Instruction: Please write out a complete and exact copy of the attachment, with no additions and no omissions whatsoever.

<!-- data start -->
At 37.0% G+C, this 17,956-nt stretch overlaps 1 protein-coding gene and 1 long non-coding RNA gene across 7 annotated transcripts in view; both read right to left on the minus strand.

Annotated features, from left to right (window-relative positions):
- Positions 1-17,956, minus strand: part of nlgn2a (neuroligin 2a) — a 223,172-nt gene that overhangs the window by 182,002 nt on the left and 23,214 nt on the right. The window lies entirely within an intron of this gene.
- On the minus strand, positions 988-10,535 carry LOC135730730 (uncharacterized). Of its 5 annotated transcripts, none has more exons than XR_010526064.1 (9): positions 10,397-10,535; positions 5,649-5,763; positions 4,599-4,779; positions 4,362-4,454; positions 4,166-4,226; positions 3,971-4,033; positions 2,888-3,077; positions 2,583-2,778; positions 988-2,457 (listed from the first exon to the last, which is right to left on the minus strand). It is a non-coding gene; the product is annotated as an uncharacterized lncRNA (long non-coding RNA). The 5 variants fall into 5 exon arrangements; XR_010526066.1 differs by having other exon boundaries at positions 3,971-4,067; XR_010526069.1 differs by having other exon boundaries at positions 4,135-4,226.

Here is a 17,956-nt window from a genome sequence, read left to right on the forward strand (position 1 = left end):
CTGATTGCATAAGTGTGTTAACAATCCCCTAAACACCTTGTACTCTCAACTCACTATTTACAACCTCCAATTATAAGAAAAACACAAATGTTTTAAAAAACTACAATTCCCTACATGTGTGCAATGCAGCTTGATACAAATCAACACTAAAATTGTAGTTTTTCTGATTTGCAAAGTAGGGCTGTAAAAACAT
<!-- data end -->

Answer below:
At 37.0% G+C, this 17,956-nt stretch overlaps 1 protein-coding gene and 1 long non-coding RNA gene across 7 annotated transcripts in view; both read right to left on the minus strand.

Annotated features, from left to right (window-relative positions):
- Positions 1-17,956, minus strand: part of nlgn2a (neuroligin 2a) — a 223,172-nt gene that overhangs the window by 182,002 nt on the left and 23,214 nt on the right. The window lies entirely within an intron of this gene.
- On the minus strand, positions 988-10,535 carry LOC135730730 (uncharacterized). Of its 5 annotated transcripts, none has more exons than XR_010526064.1 (9): positions 10,397-10,535; positions 5,649-5,763; positions 4,599-4,779; positions 4,362-4,454; positions 4,166-4,226; positions 3,971-4,033; positions 2,888-3,077; positions 2,583-2,778; positions 988-2,457 (listed from the first exon to the last, which is right to left on the minus strand). It is a non-coding gene; the product is annotated as an uncharacterized lncRNA (long non-coding RNA). The 5 variants fall into 5 exon arrangements; XR_010526066.1 differs by having other exon boundaries at positions 3,971-4,067; XR_010526069.1 differs by having other exon boundaries at positions 4,135-4,226.

Here is a 17,956-nt window from a genome sequence, read left to right on the forward strand (position 1 = left end):
CTGATTGCATAAGTGTGTTAACAATCCCCTAAACACCTTGTACTCTCAACTCACTATTTACAACCTCCAATTATAAGAAAAACACAAATGTTTTAAAAAACTACAATTCCCTACATGTGTGCAATGCAGCTTGATACAAATCAACACTAAAATTGTAGTTTTTCTGATTTGCAAAGTAGGGCTGTAAAAACAT